Sample Distance Units
The units for the MaximumSampleDistance.
The available values are Meters | Kilometers | Feet | Yards | Miles.
The output line features are in the same coordinate system as the input line features. The Z and M values of the vertices are in meters.
The output field Length Meters holds the planimetric length of the profile line calculated as a geodesic distance and is the correct length regardless of the coordinate system of the data. This length will be different from the shape_length attribute due to the effects of map projection distortion.
When the Sampling Distance parameter is empty, or not supplied, a default sampling distance is calculated based on how many vertices are available on the input line feature. If the input line feature contains less than 50 vertices, the default sampling distance is the length of the input line feature divided by 49. If the input has 50 or more, but less than 200 vertices, the default sampling distance is the length of the input line feature divided by 199. If the number of vertices is from 200 to the maximum of 1,024, the input line feature will not be densified if the Sampling Distance parameter is empty or not specified.
The maximum number of input lines is 1,000 for the asynchronous profile task. For the synchronous profile task, the maximum number of input lines is 100. If additional input lines are provided, the service will return an error and will not execute.
The maximum number of elevation values returned from the task is 2,000 for each input line. The task will return an error message and will not execute if a request results in more than this maximum number of elevation values. If this occurs, you should either specify a larger sampling distance, or input a line feature with less vertices, or both.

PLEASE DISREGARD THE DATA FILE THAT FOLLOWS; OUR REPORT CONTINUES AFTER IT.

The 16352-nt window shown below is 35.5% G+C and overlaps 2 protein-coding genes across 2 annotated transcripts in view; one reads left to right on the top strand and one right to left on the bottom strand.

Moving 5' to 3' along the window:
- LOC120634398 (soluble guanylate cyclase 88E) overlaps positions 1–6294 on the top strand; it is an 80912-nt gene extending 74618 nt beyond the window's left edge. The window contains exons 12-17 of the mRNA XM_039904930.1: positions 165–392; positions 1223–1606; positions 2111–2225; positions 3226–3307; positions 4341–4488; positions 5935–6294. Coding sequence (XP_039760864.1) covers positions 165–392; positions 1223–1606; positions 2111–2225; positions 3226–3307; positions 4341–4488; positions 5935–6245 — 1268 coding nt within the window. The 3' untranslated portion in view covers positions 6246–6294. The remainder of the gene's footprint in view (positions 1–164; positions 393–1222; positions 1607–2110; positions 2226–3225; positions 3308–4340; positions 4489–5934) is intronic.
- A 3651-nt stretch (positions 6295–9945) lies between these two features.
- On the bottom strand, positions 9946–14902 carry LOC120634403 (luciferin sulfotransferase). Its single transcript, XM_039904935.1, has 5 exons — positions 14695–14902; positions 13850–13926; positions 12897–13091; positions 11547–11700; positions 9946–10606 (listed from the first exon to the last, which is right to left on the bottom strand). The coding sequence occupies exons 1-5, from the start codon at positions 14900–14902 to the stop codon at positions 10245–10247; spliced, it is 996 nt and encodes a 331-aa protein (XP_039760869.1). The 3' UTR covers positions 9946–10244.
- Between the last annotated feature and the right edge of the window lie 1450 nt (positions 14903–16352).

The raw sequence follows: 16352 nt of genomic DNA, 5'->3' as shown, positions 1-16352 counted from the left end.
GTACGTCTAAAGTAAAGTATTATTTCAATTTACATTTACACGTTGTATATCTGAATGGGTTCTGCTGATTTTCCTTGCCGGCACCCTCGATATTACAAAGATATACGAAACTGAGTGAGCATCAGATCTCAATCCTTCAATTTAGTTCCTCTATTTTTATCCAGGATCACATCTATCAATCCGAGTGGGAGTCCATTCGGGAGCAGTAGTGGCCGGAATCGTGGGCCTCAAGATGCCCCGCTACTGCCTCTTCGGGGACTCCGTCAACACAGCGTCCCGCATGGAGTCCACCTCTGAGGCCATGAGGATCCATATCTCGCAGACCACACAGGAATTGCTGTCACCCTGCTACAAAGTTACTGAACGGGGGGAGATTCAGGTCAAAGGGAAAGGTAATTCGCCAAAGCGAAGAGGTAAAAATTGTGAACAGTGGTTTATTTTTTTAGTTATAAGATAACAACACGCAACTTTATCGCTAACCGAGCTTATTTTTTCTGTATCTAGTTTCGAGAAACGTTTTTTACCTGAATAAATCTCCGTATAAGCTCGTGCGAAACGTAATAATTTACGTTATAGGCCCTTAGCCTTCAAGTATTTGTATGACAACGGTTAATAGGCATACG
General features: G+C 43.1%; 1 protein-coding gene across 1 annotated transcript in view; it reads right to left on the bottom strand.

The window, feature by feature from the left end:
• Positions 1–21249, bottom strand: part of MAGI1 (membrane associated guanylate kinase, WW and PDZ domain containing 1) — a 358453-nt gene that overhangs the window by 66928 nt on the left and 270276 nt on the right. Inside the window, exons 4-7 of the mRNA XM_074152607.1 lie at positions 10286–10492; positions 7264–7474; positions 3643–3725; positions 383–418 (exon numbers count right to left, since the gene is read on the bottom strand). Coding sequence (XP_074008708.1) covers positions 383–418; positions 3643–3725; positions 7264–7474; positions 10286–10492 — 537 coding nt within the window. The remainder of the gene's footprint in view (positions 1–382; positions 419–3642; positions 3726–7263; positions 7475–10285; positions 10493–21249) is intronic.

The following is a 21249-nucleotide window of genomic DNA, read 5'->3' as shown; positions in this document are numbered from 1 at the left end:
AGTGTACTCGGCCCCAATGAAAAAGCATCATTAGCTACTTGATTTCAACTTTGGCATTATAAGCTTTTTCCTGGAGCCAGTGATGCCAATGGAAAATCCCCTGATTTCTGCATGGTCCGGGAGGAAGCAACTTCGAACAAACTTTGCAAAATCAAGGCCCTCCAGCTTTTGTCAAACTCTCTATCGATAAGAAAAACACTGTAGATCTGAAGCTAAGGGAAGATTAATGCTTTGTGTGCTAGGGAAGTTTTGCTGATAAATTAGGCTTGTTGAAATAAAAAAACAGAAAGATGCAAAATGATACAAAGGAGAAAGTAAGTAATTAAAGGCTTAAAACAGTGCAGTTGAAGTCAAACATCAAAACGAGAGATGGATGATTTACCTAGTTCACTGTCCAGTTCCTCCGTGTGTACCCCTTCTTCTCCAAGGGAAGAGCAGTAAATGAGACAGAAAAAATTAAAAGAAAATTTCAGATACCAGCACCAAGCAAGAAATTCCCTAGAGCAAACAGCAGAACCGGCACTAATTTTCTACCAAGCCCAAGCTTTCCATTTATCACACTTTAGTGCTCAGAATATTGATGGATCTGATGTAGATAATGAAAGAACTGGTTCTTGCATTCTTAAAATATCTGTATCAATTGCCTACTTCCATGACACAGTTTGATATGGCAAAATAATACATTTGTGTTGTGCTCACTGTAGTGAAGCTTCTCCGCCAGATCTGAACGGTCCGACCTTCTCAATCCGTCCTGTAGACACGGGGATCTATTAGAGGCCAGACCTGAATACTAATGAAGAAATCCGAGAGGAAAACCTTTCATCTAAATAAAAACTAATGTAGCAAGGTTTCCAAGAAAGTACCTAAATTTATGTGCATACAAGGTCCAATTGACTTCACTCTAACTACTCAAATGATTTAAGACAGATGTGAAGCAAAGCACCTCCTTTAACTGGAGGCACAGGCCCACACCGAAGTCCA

The task will return an error message if the specified DEM resolution is not available at any of the input feature locations.
A profile records the elevations along the length of a line across the surface. In order to model this correctly in three-dimensional space, a 3D polyline feature class that records M and Z values at each vertex is created as output from the Profile tool. The distance between each vertex and the origin is recorded in the M value, and the elevation of the vertex in the Z value.
The polyline feature class is only of limited use for visualizing the profile. However, once it has been created, you can then generate an attribute table from it that gives details about the vertices of the profile line and the elevations at those locations. You can load the contents of this table into a graphical display package and create a profile graph from it, or you can create a graph directly within ArcMap.
Use the following procedure to convert the polyline feature class into an attribute table of line segments that comprise the profile.
The attribute table would appear similar to the following:
Once you have the attribute table, you can create a profile graph with the built-in graphing tools of ArcGIS.
An example profile graph in ArcMap might look similar to the following:
This technique shows how to create a profile graph in ArcMap. If you have access to ArcGIS Online, two other ways to create them are with the elevation Profile template and the elevation Profile Add-in.